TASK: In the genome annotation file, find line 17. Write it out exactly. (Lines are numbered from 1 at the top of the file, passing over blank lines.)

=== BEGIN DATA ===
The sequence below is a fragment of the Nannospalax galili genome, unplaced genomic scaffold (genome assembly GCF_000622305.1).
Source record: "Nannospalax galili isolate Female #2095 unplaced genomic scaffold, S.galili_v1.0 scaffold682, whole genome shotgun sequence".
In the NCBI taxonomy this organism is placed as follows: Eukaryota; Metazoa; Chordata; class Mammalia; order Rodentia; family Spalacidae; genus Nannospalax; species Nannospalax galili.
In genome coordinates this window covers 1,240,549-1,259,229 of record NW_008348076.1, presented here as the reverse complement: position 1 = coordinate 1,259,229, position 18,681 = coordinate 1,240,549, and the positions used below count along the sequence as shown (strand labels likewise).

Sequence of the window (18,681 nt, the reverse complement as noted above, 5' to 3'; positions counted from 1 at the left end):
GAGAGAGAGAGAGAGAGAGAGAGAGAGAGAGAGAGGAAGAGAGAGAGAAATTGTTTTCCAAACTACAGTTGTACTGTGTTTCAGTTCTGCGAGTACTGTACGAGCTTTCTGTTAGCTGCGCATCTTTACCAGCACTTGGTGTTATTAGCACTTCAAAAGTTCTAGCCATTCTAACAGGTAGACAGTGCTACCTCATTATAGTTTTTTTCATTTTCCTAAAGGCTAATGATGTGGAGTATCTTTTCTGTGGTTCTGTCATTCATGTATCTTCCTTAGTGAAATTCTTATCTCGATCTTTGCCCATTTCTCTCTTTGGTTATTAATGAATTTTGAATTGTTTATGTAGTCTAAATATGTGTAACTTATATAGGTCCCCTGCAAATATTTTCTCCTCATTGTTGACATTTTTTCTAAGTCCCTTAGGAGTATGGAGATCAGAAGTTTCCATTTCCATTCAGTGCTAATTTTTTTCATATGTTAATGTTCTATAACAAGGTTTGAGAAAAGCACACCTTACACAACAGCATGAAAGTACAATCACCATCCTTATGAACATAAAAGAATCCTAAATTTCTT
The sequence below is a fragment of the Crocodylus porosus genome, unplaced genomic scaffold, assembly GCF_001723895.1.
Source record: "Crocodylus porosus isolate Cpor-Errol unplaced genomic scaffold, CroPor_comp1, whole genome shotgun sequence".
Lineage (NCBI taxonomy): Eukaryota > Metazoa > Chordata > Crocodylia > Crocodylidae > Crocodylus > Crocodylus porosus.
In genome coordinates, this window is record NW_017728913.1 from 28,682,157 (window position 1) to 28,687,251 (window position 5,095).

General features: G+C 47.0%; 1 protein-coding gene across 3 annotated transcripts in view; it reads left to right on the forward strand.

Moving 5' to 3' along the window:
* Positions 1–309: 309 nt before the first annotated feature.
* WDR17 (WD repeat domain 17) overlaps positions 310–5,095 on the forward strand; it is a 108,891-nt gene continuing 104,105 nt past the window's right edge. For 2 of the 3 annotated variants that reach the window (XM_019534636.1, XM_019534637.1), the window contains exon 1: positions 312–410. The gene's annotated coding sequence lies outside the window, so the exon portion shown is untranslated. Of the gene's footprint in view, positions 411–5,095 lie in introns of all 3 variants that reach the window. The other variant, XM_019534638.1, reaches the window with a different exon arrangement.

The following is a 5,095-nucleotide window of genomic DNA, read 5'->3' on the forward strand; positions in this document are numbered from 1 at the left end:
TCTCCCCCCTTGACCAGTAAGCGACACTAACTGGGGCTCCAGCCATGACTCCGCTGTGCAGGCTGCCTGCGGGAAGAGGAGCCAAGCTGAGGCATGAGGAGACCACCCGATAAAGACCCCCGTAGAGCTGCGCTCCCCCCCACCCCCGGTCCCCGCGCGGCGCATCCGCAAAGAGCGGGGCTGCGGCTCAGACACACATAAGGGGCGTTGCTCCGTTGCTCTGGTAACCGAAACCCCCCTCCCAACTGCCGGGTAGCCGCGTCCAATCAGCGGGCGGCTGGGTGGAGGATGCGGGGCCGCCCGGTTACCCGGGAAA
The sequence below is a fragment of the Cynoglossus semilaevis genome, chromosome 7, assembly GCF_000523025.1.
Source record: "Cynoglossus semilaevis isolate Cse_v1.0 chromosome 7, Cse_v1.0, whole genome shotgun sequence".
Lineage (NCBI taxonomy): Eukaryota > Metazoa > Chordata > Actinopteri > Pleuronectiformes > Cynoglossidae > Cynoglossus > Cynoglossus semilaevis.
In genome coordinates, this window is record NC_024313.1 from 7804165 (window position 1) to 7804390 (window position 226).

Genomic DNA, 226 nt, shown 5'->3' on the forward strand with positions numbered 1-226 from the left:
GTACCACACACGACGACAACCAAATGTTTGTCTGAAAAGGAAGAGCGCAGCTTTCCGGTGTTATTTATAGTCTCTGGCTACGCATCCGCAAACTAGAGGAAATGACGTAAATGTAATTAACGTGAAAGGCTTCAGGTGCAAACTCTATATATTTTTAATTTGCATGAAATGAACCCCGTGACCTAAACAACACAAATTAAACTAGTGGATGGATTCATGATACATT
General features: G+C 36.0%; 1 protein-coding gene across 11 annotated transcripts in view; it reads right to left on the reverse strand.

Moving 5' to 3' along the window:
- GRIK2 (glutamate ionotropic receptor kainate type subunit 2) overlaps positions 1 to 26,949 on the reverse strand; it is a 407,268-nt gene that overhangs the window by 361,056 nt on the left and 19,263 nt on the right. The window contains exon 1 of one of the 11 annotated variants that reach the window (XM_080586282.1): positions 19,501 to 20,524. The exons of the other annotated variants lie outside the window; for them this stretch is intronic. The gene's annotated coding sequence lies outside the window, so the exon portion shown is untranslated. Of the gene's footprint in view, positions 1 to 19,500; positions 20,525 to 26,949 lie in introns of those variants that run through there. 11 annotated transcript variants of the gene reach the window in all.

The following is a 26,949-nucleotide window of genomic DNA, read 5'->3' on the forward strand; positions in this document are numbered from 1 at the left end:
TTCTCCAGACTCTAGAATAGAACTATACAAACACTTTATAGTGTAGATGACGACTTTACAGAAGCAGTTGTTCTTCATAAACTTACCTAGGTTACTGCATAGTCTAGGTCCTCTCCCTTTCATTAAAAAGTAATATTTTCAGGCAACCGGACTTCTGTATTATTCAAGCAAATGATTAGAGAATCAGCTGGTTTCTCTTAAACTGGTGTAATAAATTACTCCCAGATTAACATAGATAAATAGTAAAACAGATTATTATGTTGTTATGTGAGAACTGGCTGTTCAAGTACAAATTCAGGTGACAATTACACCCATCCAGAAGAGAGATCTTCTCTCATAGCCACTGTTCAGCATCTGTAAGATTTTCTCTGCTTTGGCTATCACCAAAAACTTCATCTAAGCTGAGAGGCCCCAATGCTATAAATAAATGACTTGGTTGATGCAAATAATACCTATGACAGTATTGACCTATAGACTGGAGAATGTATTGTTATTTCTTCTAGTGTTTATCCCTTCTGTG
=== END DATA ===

The sequence below is a fragment of the Cynoglossus semilaevis genome, chromosome 7, assembly GCF_000523025.1.